10. The version of Maximus’s story we see is much darker than in the original versions of the script. His family weren’t killed in the earlier drafts of the film, but it was included to give the character greater motivation for his arc of redemption.

11. The battle sequences in the beginning of the movie, supposedly taking place in Germania, were actually filmed in Bourne Wood in Surrey over the course of 20 days. The wood has also appeared in the likes of Warhorse, Robin Hood, Captain America and The Avengers: Age of Ultron.


12. Gladiator marked Oliver Reed’s final role, with the actor dying during a break from filming; he'd headed to a local bar and arm-wrestled local sailors there. Victorious, he stood up and suffered a heart attack. The actor was initially reluctant to play Proximo, only taking the part because he “fancied a trip to London to see a couple of shows”.

13. Following Reed's death, the CGI team working on the team created an additional two minutes of material for scenes involving his character Proximo, including creating a 3D map of the actor’s face. The move cost the film an additional (£2.5m) $3.2m.

14. The famously abrasive Reed frequently clashed with Scott while on set. He’s also said to have had a series of fallings out with Crowe, even offering Crowe out for a fight at one point during filming. Given their characters lock horns throughout the film, perhaps it wasn’t the worst thing.

15. Maximus's pet wolf isn’t played by a wolf, but a Belgian Shepherd. Amazingly, it’s also the very same dog that played Wellard in Eastenders for seven years.


16. The plot of the film could have been very different had both Scott and Crowe not stuck to their guns when coming under pressure from the studio to make changes. One of the rejected suggestions involved the introduction of a sexual relationship between Maximus and Lucilla. Fortunately, the pair believed it would have undermined the emotional turmoil and loss Maximus experiences in the film.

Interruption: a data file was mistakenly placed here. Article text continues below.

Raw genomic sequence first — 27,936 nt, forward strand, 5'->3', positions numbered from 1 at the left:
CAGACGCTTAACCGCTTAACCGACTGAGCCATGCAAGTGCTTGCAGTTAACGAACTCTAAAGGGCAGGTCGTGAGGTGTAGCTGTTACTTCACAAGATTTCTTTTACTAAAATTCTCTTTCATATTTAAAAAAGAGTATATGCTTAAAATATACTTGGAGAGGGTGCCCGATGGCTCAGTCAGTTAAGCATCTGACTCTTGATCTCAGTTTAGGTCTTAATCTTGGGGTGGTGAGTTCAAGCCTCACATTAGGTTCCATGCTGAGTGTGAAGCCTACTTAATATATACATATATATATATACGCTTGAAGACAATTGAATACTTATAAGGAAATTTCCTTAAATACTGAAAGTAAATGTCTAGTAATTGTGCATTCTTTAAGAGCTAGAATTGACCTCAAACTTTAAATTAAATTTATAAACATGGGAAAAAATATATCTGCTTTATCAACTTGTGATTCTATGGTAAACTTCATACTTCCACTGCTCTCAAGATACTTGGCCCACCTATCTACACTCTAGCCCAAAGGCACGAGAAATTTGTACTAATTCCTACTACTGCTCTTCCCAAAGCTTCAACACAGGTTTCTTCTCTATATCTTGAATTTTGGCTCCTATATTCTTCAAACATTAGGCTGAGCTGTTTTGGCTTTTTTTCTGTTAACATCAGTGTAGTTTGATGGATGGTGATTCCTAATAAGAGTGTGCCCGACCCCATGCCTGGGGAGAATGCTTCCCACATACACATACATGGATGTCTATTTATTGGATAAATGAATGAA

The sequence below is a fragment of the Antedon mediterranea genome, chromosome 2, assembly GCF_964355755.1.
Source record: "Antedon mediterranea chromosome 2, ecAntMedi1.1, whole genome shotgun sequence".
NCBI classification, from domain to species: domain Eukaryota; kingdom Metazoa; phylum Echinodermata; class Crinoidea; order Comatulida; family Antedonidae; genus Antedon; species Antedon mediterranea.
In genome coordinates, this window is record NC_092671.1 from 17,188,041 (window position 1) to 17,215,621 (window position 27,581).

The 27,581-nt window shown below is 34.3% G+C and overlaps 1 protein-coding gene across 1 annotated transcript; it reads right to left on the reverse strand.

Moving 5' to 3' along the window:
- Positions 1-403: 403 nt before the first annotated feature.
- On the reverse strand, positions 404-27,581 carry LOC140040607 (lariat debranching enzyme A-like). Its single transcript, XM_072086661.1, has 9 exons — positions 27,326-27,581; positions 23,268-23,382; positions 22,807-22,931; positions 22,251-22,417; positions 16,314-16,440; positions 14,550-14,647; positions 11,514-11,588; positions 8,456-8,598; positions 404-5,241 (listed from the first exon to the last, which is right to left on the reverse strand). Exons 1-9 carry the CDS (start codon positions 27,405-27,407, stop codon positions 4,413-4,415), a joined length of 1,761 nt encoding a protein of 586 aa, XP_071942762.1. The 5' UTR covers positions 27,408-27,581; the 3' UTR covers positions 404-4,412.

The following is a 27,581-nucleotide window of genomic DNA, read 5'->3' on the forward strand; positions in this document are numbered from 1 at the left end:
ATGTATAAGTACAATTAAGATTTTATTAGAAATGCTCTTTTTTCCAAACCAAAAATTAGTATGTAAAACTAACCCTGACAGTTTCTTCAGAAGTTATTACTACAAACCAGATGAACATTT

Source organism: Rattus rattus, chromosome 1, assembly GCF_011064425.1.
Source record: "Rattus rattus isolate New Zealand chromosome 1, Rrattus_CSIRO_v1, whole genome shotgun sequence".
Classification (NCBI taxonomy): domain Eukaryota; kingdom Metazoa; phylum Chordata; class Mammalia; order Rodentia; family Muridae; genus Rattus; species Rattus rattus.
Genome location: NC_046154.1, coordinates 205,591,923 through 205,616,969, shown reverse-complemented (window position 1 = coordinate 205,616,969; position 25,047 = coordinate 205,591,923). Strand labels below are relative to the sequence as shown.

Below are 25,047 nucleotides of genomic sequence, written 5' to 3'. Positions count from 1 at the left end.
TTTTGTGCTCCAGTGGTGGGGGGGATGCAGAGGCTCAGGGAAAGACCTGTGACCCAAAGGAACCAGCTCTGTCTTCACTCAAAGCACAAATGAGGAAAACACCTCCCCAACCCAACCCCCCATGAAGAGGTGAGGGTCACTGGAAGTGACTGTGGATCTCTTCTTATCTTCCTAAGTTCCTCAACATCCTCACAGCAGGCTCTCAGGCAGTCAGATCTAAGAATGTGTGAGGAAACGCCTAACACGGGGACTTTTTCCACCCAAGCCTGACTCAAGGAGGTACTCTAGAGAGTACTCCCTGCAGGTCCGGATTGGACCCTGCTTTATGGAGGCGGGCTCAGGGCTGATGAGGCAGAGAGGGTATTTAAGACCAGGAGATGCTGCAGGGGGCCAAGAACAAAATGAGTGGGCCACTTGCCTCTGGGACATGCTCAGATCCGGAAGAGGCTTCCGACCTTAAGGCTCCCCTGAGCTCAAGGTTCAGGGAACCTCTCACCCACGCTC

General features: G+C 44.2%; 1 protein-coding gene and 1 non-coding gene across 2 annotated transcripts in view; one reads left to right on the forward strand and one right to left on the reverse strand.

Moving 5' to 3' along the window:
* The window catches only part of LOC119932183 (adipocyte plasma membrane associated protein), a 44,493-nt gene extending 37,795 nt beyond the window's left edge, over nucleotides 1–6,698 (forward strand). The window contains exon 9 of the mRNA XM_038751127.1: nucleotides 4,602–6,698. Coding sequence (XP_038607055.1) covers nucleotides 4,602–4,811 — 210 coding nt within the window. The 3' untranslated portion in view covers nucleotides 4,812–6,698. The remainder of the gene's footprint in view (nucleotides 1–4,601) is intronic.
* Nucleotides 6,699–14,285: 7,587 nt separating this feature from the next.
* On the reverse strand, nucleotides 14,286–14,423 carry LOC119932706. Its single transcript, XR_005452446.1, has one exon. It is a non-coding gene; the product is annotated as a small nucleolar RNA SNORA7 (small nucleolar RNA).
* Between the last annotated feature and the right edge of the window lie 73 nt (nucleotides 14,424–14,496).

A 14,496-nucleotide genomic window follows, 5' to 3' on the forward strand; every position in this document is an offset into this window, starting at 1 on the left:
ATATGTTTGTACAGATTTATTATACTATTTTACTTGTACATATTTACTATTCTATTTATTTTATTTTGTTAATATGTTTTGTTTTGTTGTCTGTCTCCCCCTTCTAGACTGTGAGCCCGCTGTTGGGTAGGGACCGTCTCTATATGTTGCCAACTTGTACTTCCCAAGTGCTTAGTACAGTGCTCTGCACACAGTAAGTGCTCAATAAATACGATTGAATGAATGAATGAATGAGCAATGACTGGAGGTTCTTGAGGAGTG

17. Things were nearly very different for the character of Lucilla, too, as Jennifer Lopez auditioned for the role. It came three years after starring in both the Selena biopic and Anaconda, and a year after releasing her debut album.

18. The actress who was eventually cast, Connie Nielsen, contributed more than just her acting to the film. Nielsen is a keen linguist and historian, with a deep knowledge of Ancient Rome and the ability to speak eight languages. She helped to keep the film historically accurate, and was regularly consulted on details throughout the shoot.


19. There might be a sequel on the way now, but there were initially plans in place for an immediate follow up to capitalise on the success of the film. Producers enlisted singer songwriter Nick Cave to write a script and his idea for a second film was truly bonkers. As Maximus dies in the first film, the character in this prospective sequel is in purgatory, before he's sent down by the gods to kill Jesus Christ and stop him gaining popularity on earth. Sadly, it never got past the development stage.

20. The scene where Maximus fights Tigris of Gaul was already epic as it was, even before the addition of five tigers. They all entered the space through hidden trap doors, while Crowe stayed 15 feet away from them at all times. A vet was watching the entire time, ready to tranquillise the animals if necessary.

There were initially plans for Maximus to fight a rhinoceros too, although producers quickly realised filming such a sequence wouldn’t be possible. Scott was keen on the idea of a sequence involving an armour-covered rhino, and looked into the idea of using a real one for filming, combined with animatronics and a mix of CGI. However, the logistics were implausible and the cost of the sequence too great, so Scott was forced to shelve the idea.